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In the Matter of the Arbitration of a Dispute Between





Case 173

No. 58084


(Terry Jacobson Grievance)


Mr. James Mattson, Staff Representative, Wisconsin Council 40, AFSCME, AFL-CIO, on behalf of the Union.

Fryberger, Buchanan, Smith & Frederick PA, by Attorney Joseph Mihalek, on behalf of the City.


The Superior City Employees' Union Local 244, AFSCME, AFL-CIO (herein the Union) and the City of Superior (herein the City) are parties to a collective bargaining agreement, dated August 13, 1997, covering the period January 1, 1997, to December 31, 1999, and providing for binding arbitration of certain disputes between the parties. On October 18, 1999, the Union filed a request with the Wisconsin Employment Relations Commission (WERC) to initiate grievance arbitration regarding the discharge of Terry Jacobson (herein the Grievant) and requested the appointment of a member of the WERC staff to arbitrate the issue. The undersigned was designated to hear the dispute and a hearing was conducted on February 2, 2000. The testimony was not transcribed. The parties filed briefs on March 21, 2000. Reply briefs were filed by April 20, 2000.

To maximize the ability of the parties we serve to utilize the Internet and computer software to research decisions and arbitration awards issued by the Commission and its staff, footnote text is found in the body of this decision.


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The parties were unable to stipulate to a statement of the issue. The Union proposed to frame the issue as follows:

Did the Employer have just cause when it terminated the Grievant from his position in the Waste Water Treatment Plant?

And if not, the appropriate remedy is for the Employer to reinstate the Grievant to his position and to make him whole for any and all lost wages and benefits.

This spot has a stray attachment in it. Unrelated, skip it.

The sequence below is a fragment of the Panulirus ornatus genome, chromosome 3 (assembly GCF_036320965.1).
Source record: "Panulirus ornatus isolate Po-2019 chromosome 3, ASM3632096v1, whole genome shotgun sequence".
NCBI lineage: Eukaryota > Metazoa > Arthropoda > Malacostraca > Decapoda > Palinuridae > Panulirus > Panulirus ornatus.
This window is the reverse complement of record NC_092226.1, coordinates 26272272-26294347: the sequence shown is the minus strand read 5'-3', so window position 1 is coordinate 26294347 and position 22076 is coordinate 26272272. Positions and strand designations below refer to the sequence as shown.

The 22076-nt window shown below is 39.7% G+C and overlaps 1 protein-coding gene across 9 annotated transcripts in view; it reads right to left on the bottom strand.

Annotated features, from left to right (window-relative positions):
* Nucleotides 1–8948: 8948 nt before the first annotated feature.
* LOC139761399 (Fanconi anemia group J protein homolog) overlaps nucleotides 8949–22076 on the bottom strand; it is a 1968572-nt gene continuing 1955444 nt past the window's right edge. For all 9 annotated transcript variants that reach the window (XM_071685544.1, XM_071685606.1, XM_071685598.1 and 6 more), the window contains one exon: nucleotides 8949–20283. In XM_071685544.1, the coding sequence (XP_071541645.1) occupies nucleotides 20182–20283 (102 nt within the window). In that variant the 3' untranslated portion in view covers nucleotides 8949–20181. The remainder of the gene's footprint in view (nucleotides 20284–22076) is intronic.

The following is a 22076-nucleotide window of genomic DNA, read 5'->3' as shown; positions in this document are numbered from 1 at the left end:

The City proposed to frame the issue as follows:

Whether Terry Jacobson's employment with the City of Superior was terminated on April 7, 1999, for "just cause" as that term is used in Sections 3D and 10.01 of the collective bargaining agreement between the City of Superior and Superior City Employees' Union Local 244, AFSCME.

The Arbitrator frames the issue as follows:

Did the City have just cause under the collective bargaining agreement to terminate the Grievant as an operator at the Waste Water Treatment Plant?

If not, what is the appropriate remedy?




The City possesses the sole right to operate the City Government and all management rights reside in it, subject only to the provisions of this Contract and applicable law. These rights include:

. . .

D. To suspend, demote, discharge and take other disciplinary action against employees for just cause. In the event that a demotion will cause a layoff, the person demoted will be laid off.

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10.01 The City of Superior agrees that it will act in good faith in the discipline or discharge of any employee. No employee will be disciplined or discharged except for just cause.

10.02 In the event a disciplinary action is taken against any Union employee, a notification of such action shall be given in writing to the employee and the Union stating the reasons said action shall be taken and when it will commence.

10.03 All disciplinary action and discharges shall be subject to the grievance and arbitration procedure of this Agreement.